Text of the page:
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Today’s News - Thursday, December 11, 2008

•   University of New Hampshire's new science complex uses traditional materials to create a contemporary building.

•   LEED 2009 approved; revised certification system 'reweights' certain credits, rewards design innovation.

•   Brussat weighs in on the Duany vs. British architects brouhaha.

•   Hume hails a preservation project transforming an abandoned 19th-century industrial site into the "green heart of the sustainable city."

•   AIA HQ re-do is "an example of renovating in sustainable ways."

•   Cranes on New Haven's skyline indicate developments continue despite downturn.

•   Litt basically likes revised Cleveland Institute of Art design: at least it "lessens the odds that it could be perceived as a comical confrontation between the two architecture firms."

•   Calgary bridge controversy continues: "there are more than a few future Calatravas among us who equally deserve a chance to compete."

•   More on Mecca makeover: "Even if Hadid fails to win a commission, the fact that an Arab woman is in the running for such a prestigious project speaks volumes."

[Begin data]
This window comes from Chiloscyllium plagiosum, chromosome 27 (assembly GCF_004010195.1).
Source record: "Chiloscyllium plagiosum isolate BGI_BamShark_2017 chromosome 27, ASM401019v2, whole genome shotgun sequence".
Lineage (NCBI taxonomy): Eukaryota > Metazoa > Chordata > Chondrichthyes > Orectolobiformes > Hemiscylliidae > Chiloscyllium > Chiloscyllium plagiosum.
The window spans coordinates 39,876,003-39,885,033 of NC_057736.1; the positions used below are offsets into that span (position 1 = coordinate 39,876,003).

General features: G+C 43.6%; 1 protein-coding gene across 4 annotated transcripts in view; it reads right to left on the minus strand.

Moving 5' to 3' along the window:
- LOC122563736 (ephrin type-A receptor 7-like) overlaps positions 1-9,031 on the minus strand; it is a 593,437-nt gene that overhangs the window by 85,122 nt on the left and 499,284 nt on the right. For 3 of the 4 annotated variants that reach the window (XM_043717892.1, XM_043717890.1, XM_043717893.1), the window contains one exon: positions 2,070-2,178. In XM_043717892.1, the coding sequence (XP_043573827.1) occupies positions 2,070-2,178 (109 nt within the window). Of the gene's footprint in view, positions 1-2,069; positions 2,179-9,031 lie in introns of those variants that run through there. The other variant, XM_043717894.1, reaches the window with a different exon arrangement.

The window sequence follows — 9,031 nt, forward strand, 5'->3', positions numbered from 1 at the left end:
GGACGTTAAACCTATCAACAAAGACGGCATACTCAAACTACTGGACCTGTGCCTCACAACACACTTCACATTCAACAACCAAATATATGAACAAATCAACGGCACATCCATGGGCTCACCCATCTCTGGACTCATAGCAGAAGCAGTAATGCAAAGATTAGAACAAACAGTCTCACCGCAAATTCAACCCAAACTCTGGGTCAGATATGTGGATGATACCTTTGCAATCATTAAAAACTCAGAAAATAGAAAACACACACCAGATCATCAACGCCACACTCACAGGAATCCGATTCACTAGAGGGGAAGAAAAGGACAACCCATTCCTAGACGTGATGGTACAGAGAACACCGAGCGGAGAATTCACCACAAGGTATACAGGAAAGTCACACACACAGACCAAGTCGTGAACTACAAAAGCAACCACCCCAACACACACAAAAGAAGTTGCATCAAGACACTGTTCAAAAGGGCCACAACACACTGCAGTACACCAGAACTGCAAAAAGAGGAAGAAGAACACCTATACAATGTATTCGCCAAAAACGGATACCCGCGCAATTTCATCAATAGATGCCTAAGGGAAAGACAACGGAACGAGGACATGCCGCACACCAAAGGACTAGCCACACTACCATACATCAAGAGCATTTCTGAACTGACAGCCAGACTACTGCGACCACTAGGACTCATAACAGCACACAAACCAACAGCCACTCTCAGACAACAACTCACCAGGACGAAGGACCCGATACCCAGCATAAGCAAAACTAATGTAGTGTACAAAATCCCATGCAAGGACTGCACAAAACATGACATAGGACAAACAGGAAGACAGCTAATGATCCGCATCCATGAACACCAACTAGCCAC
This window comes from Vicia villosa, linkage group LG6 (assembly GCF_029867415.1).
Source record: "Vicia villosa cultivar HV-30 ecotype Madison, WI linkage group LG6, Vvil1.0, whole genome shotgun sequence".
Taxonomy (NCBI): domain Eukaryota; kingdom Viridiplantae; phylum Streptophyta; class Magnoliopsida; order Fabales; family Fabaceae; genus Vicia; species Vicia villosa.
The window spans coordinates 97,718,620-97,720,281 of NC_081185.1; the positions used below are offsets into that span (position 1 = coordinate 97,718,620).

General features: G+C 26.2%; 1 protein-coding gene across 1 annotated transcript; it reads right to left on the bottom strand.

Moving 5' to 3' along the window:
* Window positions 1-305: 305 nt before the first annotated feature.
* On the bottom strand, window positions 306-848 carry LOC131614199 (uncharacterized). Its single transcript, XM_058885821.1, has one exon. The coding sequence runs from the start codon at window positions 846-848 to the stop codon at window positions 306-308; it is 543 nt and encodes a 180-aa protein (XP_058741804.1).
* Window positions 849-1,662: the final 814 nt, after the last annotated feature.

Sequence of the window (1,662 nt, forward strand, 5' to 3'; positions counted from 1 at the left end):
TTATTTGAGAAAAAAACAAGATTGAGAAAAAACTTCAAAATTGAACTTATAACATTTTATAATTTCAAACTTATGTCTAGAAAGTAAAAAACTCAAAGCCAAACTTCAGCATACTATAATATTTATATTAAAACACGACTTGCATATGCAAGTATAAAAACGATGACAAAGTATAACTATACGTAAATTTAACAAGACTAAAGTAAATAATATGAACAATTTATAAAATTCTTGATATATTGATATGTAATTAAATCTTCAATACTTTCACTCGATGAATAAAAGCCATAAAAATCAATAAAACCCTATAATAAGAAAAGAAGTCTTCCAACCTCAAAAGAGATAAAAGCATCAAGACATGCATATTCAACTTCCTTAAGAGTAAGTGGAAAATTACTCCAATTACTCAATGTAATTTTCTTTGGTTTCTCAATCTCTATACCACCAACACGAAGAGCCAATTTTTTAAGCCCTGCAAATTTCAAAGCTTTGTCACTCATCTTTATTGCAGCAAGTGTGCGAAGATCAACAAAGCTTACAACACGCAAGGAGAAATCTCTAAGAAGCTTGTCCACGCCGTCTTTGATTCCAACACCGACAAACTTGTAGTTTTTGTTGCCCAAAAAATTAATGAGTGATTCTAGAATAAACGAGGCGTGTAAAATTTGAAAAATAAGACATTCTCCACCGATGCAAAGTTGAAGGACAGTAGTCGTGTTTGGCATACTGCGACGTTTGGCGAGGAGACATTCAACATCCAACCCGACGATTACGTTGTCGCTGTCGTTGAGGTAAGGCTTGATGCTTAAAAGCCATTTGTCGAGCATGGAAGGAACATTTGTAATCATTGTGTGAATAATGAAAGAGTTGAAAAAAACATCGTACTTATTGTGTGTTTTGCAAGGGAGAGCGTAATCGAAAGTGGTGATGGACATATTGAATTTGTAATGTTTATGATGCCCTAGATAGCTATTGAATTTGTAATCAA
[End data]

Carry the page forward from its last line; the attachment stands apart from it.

•   It's 'disgraceful" that there's opposition to a new parliament building for Malta "designed by one of the leading architects of our time" (Renzo Piano, though not mentioned).

•   A new design for London's controversial Potters Fields site.

•   Van Valkenburgh/Toshiko Mori to design Hudson Yards Boulevard (though it's not official, it seems).

•   Foster's Yale School of Management expansion to be "strikingly modern" (not a hint of James Gamble Rogers c. 1889).

•   Glancey's round-up of 2008 architectural highs (scroll way down).

•   A "super-regenerator" generates a secret government report on how to kickstart the U.K. housing market.

•   Israeli Azrieli designs his legacy dedicated to education.

•   Is RIBA/RIAS collaboration heading for a divorce?

•   Call for entries: Greener Gadgets Design Competition.

•   We couldn't resist: A life-size replica of the Taj Mahal in Bangladesh. - The Indian government is not amused; will "investigate to see if any copyright laws had been breached."


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